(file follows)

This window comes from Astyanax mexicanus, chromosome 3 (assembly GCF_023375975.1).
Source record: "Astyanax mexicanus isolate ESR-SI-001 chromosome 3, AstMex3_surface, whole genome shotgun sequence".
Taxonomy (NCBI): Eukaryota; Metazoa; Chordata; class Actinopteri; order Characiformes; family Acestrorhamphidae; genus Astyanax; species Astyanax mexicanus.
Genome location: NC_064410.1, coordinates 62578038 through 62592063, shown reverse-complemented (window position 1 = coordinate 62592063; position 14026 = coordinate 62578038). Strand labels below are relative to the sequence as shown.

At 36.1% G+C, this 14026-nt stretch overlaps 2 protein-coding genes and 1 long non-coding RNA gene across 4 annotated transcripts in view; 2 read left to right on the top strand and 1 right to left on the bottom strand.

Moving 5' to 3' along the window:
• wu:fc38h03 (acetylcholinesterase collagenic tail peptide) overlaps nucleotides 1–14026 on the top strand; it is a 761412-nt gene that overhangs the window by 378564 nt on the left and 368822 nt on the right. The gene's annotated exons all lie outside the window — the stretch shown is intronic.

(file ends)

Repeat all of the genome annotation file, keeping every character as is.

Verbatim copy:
This window comes from Astyanax mexicanus, chromosome 3 (assembly GCF_023375975.1).
Source record: "Astyanax mexicanus isolate ESR-SI-001 chromosome 3, AstMex3_surface, whole genome shotgun sequence".
Taxonomy (NCBI): Eukaryota; Metazoa; Chordata; class Actinopteri; order Characiformes; family Acestrorhamphidae; genus Astyanax; species Astyanax mexicanus.
Genome location: NC_064410.1, coordinates 62578038 through 62592063, shown reverse-complemented (window position 1 = coordinate 62592063; position 14026 = coordinate 62578038). Strand labels below are relative to the sequence as shown.

At 36.1% G+C, this 14026-nt stretch overlaps 2 protein-coding genes and 1 long non-coding RNA gene across 4 annotated transcripts in view; 2 read left to right on the top strand and 1 right to left on the bottom strand.

Moving 5' to 3' along the window:
• wu:fc38h03 (acetylcholinesterase collagenic tail peptide) overlaps nucleotides 1–14026 on the top strand; it is a 761412-nt gene that overhangs the window by 378564 nt on the left and 368822 nt on the right. The gene's annotated exons all lie outside the window — the stretch shown is intronic.